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July 27, 2005


Roy Phillips

Consider this (my) scenario:
I like Portishead, but they haven't had a release for a few years, so I google 'em and find out about a bunch of other bands, say Lemon Jelly, Sneaker Pimps, Mandalay... Well, I'm not about to go out and buy half a dozen albums in the hope I might like a couple of tunes (even if my local record store had them), and there is very little chance of hearing them on the radio or on MTV.

Enter p2p: I download some tracks, get a feel for what I like (become a fan) and actively hunt down CDs on Amazon, Ebay, speciality or big records stores and buy them. The result? I've bought perhaps 20x more CDs since having the opportunity to explore music with p2p than before, I have bought some great albums from bands like Matumbi, that haven't been available for years, as well as discovering a wealth of unsigned bands that are exceptionally good.

With p2p, you have a chance to explore what music is out there, past and present, make links and hear stuff you would have never heard in a million years. My only complaint is the amount of money I've spent on CDs in the last couple of years: mostly to the RIAA labels.

The world is changing...

John Buckman

Roy writes: "Enter p2p: I download some tracks, get a feel for what I like (become a fan) and actively hunt down CDs"

Yes, that's a scenario the industry ackowledges as occuring, but their numbers show that while 1/3rd of users do exactly what you describe, 2/3rds do not, and that's what their anti-p2p argument is. 1/3rd of p2pers buy more music because of p2p, and 2/rds buy less.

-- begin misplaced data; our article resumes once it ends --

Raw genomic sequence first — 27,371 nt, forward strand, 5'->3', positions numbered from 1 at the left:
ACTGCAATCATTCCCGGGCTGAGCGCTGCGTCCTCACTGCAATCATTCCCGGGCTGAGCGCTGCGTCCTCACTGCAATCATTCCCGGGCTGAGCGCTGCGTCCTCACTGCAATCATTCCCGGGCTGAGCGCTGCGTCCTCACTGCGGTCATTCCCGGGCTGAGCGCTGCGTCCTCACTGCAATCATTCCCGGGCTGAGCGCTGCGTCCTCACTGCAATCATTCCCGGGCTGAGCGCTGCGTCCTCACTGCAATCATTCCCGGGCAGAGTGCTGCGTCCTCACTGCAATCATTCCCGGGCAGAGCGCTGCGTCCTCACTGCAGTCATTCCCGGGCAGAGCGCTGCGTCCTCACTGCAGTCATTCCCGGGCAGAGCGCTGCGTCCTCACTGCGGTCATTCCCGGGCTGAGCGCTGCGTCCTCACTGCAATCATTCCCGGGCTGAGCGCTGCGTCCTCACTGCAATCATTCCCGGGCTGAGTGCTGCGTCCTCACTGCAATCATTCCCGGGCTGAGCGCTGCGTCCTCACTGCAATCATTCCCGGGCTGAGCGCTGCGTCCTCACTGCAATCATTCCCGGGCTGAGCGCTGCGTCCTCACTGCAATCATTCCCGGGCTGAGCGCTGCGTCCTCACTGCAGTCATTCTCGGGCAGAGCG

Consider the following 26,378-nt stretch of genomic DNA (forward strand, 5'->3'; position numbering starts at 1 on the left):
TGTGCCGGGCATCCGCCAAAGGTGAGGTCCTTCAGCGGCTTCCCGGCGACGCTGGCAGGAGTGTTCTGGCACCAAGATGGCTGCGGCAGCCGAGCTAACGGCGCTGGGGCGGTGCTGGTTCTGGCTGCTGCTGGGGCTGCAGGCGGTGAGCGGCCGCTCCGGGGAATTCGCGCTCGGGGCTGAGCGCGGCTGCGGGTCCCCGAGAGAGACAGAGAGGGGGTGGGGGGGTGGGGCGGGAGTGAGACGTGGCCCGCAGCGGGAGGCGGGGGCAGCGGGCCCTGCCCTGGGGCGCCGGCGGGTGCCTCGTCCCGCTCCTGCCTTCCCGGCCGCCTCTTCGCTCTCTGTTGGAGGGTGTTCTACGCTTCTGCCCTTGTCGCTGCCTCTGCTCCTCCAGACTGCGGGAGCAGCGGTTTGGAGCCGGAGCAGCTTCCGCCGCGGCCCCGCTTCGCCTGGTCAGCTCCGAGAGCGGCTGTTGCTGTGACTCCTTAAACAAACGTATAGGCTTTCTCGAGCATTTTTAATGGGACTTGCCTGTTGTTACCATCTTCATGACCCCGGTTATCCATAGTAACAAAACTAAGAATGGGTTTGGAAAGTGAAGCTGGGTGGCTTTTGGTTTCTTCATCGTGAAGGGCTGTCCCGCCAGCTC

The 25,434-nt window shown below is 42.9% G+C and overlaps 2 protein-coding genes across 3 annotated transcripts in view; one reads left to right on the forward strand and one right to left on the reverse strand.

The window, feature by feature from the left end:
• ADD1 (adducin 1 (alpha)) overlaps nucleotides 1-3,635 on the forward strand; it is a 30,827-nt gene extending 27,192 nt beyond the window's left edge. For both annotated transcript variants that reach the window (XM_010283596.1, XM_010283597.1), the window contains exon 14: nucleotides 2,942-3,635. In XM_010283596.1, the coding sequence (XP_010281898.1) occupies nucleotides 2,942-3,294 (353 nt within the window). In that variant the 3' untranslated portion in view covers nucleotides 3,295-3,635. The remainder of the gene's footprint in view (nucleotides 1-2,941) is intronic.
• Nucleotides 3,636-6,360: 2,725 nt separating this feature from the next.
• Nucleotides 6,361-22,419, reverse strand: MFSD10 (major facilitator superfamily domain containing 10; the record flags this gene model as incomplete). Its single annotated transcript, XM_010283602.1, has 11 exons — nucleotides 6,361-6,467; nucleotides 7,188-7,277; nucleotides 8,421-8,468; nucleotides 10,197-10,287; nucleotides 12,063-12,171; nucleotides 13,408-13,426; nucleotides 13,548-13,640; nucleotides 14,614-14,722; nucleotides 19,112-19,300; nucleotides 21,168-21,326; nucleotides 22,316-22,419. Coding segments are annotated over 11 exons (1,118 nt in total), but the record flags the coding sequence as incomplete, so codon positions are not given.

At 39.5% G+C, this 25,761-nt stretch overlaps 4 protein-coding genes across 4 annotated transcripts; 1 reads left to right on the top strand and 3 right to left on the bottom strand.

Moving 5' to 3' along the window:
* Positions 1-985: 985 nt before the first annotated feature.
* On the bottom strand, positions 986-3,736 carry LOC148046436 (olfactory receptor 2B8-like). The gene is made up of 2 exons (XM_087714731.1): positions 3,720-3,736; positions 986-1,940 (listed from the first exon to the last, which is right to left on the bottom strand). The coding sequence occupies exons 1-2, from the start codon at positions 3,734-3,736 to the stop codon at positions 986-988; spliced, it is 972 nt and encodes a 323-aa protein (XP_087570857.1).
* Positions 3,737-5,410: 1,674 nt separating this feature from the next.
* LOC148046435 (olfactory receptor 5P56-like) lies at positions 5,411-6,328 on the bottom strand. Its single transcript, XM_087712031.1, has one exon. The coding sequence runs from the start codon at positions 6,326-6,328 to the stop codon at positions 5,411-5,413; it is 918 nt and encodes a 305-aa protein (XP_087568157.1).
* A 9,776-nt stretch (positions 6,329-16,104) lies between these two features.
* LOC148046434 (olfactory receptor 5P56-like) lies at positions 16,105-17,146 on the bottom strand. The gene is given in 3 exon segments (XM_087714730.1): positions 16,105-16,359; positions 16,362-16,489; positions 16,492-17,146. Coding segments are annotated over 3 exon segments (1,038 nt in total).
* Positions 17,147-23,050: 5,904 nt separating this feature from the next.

Pedro Rosario (prosario_2000)

I think that part of the problem, and few people mention it, it is a problem of the ability of the public to buy as much as the record labels are providing. These last few days I've gone to several record stores (I try my best to buy non-RIAA material), and to buy just four CD's will cost relatively a big amount of money for the average consumer. Yet, the record labels produce many CDs as much as they can, which generally are CDs with one or two good songs while the rest are just to "fill" the CDs, at very high prices. Then there is the option of buying a CD with one or two songs but at a relatively high price. Plus the whole technology included in CDs and their artwork elevate artificially the prices.

Why are 2/3 of the public who download p2p not buying the albums? I doubt that the RIAA has not made an adequate study on the matter. How much of those who download music will not buy music anyway because CDs' high costs? I would be asking that question.

James Jensen

Another question is how many of that 2/3rds buy less because they can't stand the RIAA and big name music labels? You can't treat people like they do and expect them to keep buying, especially when they know it's not even supporting the artists fairly.

I'm also reminded of something a friend of mine said about downloading music: he'd download the songs he liked because buying the whole album was "a vote for more of the same."


John, I 'd like to have your point of view on this:
isn't P2P and piracy erroding all music labels revenues? RIAA is obviously loosing the most but isn't this practice affecting everybody in the system?
You are not using and apparently not planning to use any DRM scheme. Have you tried to quantify lost revenues due to illegal sharing of magnatune songs? How do the artists feel about that?

Just thinking here that illegal sharing might well be mostly a practice of people with little respect to other people's work, covered under idealistic rhetorics.


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